strand /ˈstrænd/ 名詞
Strand n. One of the twists, or strings, as of fibers, wires, etc., of which a rope is composed.
Strand, v. t. To break a strand of (a rope).
Strand, n. The shore, especially the beach of a sea, ocean, or large lake; rarely, the margin of a navigable river.
Strand birds. Zool. See Shore birds, under Shore.
Strand plover Zool., a black-bellied plover. See Illust. of Plover.
Strand wolf Zool., the brown hyena.
Strand, v. t. [imp. & p. p. Stranded; p. pr. & vb. n. Stranding.] To drive on a strand; hence, to run aground; as, to strand a ship.
Strand v. i. To drift, or be driven, on shore to run aground; as, the ship stranded at high water.
n 1: a pattern forming a unity within a larger structural whole;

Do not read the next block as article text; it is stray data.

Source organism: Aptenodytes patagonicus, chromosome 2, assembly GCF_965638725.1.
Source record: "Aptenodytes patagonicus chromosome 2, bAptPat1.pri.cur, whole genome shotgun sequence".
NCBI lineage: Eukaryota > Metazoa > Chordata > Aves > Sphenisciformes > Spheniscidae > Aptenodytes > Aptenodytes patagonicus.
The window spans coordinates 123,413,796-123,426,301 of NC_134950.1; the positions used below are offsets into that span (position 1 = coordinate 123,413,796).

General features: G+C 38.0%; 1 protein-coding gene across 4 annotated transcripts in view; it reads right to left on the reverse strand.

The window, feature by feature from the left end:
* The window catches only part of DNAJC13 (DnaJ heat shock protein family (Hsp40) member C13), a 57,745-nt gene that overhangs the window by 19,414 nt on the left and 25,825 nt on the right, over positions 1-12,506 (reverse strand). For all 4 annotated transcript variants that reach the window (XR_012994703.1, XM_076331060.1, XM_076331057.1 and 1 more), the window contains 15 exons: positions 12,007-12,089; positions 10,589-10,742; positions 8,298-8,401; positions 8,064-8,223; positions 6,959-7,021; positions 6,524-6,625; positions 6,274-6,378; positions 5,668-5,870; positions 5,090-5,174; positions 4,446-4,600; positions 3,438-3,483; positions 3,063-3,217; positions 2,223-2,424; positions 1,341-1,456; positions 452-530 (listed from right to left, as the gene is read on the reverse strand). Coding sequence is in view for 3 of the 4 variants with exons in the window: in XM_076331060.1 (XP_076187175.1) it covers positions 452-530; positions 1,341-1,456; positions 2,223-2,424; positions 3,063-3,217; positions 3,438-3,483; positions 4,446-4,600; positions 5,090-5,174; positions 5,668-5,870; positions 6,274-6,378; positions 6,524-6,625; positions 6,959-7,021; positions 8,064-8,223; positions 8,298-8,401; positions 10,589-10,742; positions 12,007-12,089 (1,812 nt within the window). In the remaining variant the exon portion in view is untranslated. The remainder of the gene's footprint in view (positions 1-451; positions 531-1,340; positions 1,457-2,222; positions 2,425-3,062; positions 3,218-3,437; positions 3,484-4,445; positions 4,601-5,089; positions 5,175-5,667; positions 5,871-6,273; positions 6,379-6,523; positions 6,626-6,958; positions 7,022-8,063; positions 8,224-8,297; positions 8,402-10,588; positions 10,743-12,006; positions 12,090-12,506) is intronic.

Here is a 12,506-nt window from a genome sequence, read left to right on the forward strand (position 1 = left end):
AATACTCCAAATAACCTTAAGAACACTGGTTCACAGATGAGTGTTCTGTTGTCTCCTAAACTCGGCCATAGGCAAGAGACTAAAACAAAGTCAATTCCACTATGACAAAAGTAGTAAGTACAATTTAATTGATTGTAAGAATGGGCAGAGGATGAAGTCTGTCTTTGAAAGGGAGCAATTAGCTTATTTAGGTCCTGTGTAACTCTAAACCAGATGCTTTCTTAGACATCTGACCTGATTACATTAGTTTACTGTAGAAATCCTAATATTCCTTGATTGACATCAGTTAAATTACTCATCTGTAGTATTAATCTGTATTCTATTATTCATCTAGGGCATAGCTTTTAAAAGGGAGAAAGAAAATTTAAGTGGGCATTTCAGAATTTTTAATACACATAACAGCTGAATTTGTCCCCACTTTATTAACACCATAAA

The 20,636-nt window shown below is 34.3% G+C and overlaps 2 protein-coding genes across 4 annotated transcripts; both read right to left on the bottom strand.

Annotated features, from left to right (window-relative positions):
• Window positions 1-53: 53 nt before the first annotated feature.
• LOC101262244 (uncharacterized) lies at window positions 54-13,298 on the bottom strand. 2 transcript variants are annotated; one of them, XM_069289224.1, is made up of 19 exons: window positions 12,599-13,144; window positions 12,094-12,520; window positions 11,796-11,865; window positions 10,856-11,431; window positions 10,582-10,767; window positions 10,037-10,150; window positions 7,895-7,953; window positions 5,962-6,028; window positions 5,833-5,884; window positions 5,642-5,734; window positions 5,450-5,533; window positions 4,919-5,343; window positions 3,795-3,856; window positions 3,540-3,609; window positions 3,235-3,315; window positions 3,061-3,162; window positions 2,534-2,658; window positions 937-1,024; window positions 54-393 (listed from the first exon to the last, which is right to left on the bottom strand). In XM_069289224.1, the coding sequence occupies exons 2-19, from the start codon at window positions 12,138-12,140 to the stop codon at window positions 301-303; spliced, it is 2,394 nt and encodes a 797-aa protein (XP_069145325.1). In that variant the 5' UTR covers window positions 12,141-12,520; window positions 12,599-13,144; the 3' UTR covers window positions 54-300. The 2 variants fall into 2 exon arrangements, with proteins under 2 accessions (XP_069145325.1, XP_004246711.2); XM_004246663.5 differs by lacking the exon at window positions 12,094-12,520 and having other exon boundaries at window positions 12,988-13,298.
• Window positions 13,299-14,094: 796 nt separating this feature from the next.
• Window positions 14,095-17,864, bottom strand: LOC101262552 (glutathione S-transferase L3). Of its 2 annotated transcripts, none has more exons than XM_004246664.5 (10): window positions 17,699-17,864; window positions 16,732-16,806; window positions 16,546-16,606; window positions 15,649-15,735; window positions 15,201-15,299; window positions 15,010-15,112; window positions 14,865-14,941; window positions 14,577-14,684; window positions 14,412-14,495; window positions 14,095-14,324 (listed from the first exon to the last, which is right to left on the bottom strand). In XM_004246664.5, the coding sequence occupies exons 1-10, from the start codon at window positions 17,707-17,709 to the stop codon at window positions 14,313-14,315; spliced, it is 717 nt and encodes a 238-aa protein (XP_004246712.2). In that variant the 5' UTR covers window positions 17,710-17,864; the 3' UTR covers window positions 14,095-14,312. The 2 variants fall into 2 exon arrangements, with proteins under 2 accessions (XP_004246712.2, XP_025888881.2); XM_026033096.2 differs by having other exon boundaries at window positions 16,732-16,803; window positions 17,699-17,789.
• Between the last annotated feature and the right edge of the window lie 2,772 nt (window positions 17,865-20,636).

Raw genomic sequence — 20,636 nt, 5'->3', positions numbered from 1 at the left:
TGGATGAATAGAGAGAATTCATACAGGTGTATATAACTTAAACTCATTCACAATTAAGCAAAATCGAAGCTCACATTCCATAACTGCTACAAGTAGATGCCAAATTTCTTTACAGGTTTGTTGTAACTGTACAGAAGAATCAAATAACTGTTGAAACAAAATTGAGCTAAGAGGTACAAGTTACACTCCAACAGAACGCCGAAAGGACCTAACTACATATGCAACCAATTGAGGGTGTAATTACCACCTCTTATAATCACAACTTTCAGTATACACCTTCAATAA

"he tried to pick up the strands of his former life"; "I
could hear several melodic strands simultaneously"
2: line consisting of a complex of fibers or filaments that are
twisted together to form a thread or a rope or a cable
3: a necklace made by a stringing objects together; "a string
of beads"; "a strand of pearls"; [syn: chain, string]
4: a very slender natural or synthetic fiber [syn: fibril, filament]
5: a poetic term for a shore (as the area periodically covered
and uncovered by the tides)
6: a street in west central London famous for its theaters and
v : leave stranded or isolated withe little hope og rescue; "the
travellers were marooned" [syn: maroon]